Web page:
Burning Fields, Melmerby, North Yorkshire, Septmeber 1981 © Paul Graham
Susan Sontag once noted the pervasiveness of the misconception that photography’s dual powers – ‘to generate documents and to create works of visual art’ – are necessarily opposed. In many ways the work of British photographer Paul Graham can be understood as an exploration, or negotiation, of the shifting relationships between the two forms of practice. His earliest published work, A1 – The Great North Road, for example, evinced an attachment to traditional themes of documentary practice, including the road trip, the national survey, and the particulars of working class life. Vitally and unexpectedly though (this was early 80’s England) it achieved its ends through the defiantly irregular use of colour film and a large format camera.
Pittsburgh (man cutting grass) 2004 (A Shimmer of Possibility) © Paul Graham
A similar balancing act structures his latest 12-book series, the acclaimed A Shimmer of Possibility, in which Graham sequences any number of photographic allusions, suggestions and evocations. Of course, the resonances and ambiguities of the work are a world away from the certainties of documentary procedure; but at the heart of the enterprise is a faith in the camera’s prosaic and uncontroversial recording function. In other words Graham – unlike so many of his peers – stakes a claim for the artistic status of his photography without resorting to, say, digital manipulation, the staging of tableaux, or dallying with moving imagery.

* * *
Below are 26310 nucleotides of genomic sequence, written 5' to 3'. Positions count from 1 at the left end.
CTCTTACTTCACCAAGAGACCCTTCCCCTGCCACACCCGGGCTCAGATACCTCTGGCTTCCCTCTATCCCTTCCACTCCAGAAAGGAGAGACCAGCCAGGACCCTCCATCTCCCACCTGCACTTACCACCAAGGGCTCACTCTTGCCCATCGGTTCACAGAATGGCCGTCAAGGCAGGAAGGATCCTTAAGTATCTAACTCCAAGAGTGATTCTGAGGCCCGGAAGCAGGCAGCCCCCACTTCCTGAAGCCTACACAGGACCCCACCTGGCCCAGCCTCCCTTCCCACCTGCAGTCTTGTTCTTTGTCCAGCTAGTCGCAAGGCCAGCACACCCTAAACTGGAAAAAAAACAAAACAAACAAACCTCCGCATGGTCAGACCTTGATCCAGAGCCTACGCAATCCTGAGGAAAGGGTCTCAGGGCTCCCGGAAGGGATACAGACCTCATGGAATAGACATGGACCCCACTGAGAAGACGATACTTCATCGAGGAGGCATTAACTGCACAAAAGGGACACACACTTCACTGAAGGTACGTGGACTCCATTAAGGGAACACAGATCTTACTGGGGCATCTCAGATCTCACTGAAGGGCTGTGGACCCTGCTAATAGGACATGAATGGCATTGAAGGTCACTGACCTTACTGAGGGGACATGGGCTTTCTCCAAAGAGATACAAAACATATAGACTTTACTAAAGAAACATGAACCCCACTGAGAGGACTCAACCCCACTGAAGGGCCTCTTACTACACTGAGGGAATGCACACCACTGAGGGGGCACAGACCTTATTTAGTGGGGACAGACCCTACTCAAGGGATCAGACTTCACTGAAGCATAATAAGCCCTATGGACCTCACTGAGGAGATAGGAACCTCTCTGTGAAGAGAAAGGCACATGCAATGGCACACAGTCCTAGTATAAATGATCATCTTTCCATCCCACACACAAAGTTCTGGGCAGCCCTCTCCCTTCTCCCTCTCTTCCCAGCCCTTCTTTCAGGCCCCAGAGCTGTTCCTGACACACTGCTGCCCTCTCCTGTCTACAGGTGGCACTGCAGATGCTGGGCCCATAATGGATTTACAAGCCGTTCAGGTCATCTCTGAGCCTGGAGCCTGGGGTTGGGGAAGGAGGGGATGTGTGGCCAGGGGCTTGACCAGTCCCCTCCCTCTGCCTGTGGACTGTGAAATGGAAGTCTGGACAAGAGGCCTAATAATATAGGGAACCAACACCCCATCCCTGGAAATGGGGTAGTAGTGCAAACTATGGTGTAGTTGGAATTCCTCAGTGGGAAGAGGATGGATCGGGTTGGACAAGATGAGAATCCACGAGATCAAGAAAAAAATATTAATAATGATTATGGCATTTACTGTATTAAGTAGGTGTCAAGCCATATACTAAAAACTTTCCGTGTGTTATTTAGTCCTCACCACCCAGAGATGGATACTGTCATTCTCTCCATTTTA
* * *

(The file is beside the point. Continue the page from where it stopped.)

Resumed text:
Union Jack Flag in Tree, County Tyrone (Troubled Land) © Paul Graham
His has been a restless and innovative career – one well-served by this intelligent and generous monograph. Early on Graham chose to dispense with the photojournalistic convention of the ‘winning shot’, or indeed the ‘decisive moment‘, and he has instead built up distinct bodies of work which are most fully realised in book form. This volume surveys each project and concludes with an invaluable fully illustrated bibliography which reproduces every spread of each book he has authored. Thoughtful essays by David Chandler, Russel Ferguson and Michael Almereyda serve as useful guides.
Wrapped Tree #3, Financial District, Tokyo (Empty Heaven) © Paul Graham
In an interview in 2007 Graham remarked that one of MoMA curator John Szarkowski’s greatest achievements had been the identification of a fertile artistic territory in the space between the demands of editorial commissions and the ossified conventions of fine art photography. As this retrospective amply demonstrates – from the sectarian Troubled Land to the graffitied Paintings; or from the Japanese Empty Heaven to the bleached white American Night – Graham’s work repeatedly shows how rich in possibilities that area remains.
SteidlMACK, £40, 400pp